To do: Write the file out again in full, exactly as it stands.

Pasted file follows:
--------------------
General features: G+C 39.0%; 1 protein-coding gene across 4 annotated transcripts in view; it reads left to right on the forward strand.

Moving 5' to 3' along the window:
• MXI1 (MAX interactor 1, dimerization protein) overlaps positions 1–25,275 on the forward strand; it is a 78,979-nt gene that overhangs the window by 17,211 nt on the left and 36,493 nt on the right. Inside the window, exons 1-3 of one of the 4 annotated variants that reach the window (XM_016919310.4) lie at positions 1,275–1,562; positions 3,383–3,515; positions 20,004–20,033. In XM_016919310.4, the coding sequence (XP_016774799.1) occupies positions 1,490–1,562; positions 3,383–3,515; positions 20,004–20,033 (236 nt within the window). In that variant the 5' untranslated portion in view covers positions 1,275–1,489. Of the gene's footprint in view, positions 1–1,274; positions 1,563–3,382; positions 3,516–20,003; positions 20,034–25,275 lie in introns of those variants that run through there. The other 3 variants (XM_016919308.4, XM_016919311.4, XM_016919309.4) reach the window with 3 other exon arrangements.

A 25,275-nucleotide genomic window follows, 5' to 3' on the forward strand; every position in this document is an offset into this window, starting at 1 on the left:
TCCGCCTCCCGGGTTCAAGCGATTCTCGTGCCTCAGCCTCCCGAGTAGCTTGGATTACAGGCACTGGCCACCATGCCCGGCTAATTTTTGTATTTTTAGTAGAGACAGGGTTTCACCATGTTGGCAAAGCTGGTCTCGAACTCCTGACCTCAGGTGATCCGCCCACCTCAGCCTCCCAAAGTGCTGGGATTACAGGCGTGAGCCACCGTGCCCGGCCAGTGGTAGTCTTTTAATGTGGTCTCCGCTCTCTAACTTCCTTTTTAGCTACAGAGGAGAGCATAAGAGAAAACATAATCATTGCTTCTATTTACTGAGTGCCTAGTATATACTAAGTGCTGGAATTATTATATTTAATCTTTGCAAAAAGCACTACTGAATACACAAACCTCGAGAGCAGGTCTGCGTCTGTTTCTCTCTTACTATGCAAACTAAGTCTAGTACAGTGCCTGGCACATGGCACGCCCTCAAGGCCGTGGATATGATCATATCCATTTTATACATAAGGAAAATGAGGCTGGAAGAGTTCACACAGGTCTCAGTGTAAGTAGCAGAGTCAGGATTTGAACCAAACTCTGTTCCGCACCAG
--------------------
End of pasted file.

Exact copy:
General features: G+C 39.0%; 1 protein-coding gene across 4 annotated transcripts in view; it reads left to right on the forward strand.

Moving 5' to 3' along the window:
• MXI1 (MAX interactor 1, dimerization protein) overlaps positions 1–25,275 on the forward strand; it is a 78,979-nt gene that overhangs the window by 17,211 nt on the left and 36,493 nt on the right. Inside the window, exons 1-3 of one of the 4 annotated variants that reach the window (XM_016919310.4) lie at positions 1,275–1,562; positions 3,383–3,515; positions 20,004–20,033. In XM_016919310.4, the coding sequence (XP_016774799.1) occupies positions 1,490–1,562; positions 3,383–3,515; positions 20,004–20,033 (236 nt within the window). In that variant the 5' untranslated portion in view covers positions 1,275–1,489. Of the gene's footprint in view, positions 1–1,274; positions 1,563–3,382; positions 3,516–20,003; positions 20,034–25,275 lie in introns of those variants that run through there. The other 3 variants (XM_016919308.4, XM_016919311.4, XM_016919309.4) reach the window with 3 other exon arrangements.

A 25,275-nucleotide genomic window follows, 5' to 3' on the forward strand; every position in this document is an offset into this window, starting at 1 on the left:
TCCGCCTCCCGGGTTCAAGCGATTCTCGTGCCTCAGCCTCCCGAGTAGCTTGGATTACAGGCACTGGCCACCATGCCCGGCTAATTTTTGTATTTTTAGTAGAGACAGGGTTTCACCATGTTGGCAAAGCTGGTCTCGAACTCCTGACCTCAGGTGATCCGCCCACCTCAGCCTCCCAAAGTGCTGGGATTACAGGCGTGAGCCACCGTGCCCGGCCAGTGGTAGTCTTTTAATGTGGTCTCCGCTCTCTAACTTCCTTTTTAGCTACAGAGGAGAGCATAAGAGAAAACATAATCATTGCTTCTATTTACTGAGTGCCTAGTATATACTAAGTGCTGGAATTATTATATTTAATCTTTGCAAAAAGCACTACTGAATACACAAACCTCGAGAGCAGGTCTGCGTCTGTTTCTCTCTTACTATGCAAACTAAGTCTAGTACAGTGCCTGGCACATGGCACGCCCTCAAGGCCGTGGATATGATCATATCCATTTTATACATAAGGAAAATGAGGCTGGAAGAGTTCACACAGGTCTCAGTGTAAGTAGCAGAGTCAGGATTTGAACCAAACTCTGTTCCGCACCAG